SAD Ltd.


What exactly does it mean to be Asian-Canadian? It’s not an easy question to answer. In fact, there are probably as many opinions on it as there are Asian-Canadians in all of Canada. Curious about how people might answer that query, Scripted Asian Dreams Limited (SAD LTD) wanted to find out. From March 3 to April 1, 2017, it mounted an art exhibition called Perfect Memory: Authentic Gift Shop in The New Gallery, located in the heart of Calgary’s Chinatown. The show was the brainchild of local artists Michelangela Samiadji and Teresa Tam. As part of the exhibition, the gallery was transformed into a gift shop selling handcrafted products. The project was meant to explore and express what the Asian-Canadian identity means to people.

Each product was made specifically for the exhibition. They took various forms: books, DVDs, clothing, keychains, lucky charms and even preserved food. Instead of paying for items with money, people were asked to trade part of their identity or emotions for products.

The term “Asian Guilt” was the theme of the exhibition which created common ground for people despite their different backgrounds and upbringings. To some, “Asian Guilt” meant economic and educational expectations: for others, it meant a conflict of ideals between family and society. While some may be unfamiliar with the term, it has become entrenched among young Asians (from India to China). With Asian cultures being so diverse and with living in Canada adding yet another complex element of identity, this exhibition set out to explore how Asian-Canadians define themselves. Do Asian- Canadians feel they’re neither Asian nor Canadian? Do they have a sense of what home is or where they belong? Do they feel subtle discrimination and racism that alienates from other people of colour or each other? How do young Asian-Canadians reconcile the cultures and expectations of their parents’ generation with the world they live in today?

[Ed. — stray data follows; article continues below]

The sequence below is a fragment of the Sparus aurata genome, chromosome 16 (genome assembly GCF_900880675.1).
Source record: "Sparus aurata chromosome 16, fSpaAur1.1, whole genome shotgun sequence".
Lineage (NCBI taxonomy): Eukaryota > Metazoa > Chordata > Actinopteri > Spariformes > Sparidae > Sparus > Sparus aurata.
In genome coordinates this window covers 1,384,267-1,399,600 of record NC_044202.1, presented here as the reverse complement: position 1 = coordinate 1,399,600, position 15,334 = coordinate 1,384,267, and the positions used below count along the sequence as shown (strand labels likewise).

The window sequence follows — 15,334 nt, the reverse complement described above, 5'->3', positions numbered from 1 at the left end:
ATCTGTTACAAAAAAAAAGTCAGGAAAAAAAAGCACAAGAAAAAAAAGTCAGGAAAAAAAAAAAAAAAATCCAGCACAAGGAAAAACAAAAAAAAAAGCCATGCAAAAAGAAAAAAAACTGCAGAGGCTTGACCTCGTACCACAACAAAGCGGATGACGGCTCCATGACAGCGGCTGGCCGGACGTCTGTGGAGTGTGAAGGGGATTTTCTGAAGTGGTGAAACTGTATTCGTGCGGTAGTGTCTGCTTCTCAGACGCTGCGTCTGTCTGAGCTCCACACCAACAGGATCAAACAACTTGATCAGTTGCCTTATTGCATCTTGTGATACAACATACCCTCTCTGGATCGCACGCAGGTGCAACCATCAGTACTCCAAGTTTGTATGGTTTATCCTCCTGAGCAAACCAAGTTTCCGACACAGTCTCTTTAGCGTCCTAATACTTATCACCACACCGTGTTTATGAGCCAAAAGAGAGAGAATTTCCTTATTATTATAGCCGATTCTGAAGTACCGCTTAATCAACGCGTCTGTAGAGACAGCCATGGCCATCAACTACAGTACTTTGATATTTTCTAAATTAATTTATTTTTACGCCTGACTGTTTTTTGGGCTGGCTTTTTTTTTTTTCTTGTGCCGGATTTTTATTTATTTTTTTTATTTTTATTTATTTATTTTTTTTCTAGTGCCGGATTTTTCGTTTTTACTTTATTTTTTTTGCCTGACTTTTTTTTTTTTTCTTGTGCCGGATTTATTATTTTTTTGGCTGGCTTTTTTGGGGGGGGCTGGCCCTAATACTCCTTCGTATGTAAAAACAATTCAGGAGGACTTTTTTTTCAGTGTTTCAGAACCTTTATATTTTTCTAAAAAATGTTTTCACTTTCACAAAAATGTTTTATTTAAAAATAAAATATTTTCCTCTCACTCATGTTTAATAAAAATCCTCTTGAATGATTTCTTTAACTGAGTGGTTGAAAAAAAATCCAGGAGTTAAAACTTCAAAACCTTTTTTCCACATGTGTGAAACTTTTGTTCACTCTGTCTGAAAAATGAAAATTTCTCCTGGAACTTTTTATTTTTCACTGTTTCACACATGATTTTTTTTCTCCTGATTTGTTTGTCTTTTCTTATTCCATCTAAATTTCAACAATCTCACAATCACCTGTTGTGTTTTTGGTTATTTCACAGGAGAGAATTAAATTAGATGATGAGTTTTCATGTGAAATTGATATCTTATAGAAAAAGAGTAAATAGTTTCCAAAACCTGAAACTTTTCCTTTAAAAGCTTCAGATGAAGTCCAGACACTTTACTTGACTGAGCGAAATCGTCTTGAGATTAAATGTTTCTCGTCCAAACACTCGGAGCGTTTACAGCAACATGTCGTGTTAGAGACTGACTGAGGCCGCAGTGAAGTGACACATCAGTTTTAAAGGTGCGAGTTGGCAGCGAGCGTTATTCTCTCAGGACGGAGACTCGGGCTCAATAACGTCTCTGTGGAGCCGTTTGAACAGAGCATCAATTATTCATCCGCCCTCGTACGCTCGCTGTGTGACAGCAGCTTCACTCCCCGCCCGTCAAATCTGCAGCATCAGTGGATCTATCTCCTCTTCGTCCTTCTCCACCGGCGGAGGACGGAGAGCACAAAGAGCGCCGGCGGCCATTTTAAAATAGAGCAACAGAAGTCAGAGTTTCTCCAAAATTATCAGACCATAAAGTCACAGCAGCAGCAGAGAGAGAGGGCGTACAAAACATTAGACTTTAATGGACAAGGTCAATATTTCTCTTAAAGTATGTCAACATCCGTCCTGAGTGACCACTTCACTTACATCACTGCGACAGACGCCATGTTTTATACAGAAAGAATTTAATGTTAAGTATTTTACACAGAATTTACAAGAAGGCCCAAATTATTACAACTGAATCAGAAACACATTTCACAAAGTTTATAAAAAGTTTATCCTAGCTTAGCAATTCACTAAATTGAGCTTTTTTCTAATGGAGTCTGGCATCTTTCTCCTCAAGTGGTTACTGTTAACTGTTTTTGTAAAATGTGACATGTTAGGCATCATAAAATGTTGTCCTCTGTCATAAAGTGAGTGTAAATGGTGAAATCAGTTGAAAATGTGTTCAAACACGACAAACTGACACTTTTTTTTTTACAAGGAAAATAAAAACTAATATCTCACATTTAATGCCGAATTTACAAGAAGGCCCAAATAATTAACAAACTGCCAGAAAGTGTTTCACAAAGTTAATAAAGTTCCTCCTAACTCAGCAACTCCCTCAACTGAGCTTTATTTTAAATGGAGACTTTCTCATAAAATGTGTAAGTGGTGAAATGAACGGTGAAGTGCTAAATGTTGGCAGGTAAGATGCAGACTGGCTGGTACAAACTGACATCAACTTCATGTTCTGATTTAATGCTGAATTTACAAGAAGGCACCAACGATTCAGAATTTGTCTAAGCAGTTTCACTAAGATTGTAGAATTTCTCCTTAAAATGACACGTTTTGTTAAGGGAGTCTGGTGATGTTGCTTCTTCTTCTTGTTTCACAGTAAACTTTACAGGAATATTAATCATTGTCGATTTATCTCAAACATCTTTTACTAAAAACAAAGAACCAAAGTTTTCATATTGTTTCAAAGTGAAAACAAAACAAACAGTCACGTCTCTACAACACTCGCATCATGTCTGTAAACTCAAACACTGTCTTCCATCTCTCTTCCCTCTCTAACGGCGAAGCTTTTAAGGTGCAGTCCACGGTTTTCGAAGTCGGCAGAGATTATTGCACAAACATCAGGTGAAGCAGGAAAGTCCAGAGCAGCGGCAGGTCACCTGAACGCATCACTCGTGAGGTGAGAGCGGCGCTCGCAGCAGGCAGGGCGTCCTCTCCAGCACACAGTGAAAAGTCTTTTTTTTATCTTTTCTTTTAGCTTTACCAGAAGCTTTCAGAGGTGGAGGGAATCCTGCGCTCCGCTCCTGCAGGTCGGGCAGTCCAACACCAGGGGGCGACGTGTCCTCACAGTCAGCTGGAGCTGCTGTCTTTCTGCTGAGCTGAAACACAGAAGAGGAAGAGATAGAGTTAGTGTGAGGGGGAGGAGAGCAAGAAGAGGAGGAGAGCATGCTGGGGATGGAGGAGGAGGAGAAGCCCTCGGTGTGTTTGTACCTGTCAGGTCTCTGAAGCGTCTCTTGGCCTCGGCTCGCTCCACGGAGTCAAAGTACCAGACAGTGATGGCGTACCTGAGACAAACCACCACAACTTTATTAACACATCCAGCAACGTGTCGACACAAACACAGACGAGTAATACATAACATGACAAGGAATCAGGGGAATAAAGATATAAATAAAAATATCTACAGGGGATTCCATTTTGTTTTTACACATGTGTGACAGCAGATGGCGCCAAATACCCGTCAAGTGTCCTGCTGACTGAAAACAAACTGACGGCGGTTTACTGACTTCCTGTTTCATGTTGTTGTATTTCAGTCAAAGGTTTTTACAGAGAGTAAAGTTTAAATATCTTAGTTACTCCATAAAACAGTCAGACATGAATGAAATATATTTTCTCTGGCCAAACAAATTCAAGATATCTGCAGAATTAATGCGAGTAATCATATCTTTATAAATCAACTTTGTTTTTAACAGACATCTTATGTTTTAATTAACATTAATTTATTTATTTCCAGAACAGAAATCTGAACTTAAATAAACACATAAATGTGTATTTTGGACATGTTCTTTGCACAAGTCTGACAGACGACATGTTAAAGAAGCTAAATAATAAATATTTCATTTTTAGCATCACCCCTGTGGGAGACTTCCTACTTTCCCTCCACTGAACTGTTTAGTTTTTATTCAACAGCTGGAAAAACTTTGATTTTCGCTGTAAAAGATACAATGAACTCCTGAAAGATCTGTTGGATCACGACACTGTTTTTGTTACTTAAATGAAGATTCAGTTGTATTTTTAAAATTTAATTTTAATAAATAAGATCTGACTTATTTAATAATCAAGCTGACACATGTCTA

These questions obviously resonated with people because more than 550 people responded and engaged in the exhibition and more than 220 people left the premises with a product. The artists behind the exhibition say the response shows there’s room for more dialogue on what it means to be Asian-Canadian through artistic channels. The artists behind the exhibition offer the final word on why that is:“As artists, we have chosen to live precarious lives that do not meet the expectations of the socio-economic comforts our parents may have wished for us. However, we have the privilege and opportunity to create art that expresses what has not been said or things that we find hard to describe. Even if our parents or the community had a hard time understanding this exhibition or why we have chosen this path at all, we will continue to make art and show the parts that are difficult because this is our way of saying thank you for this life we were given.”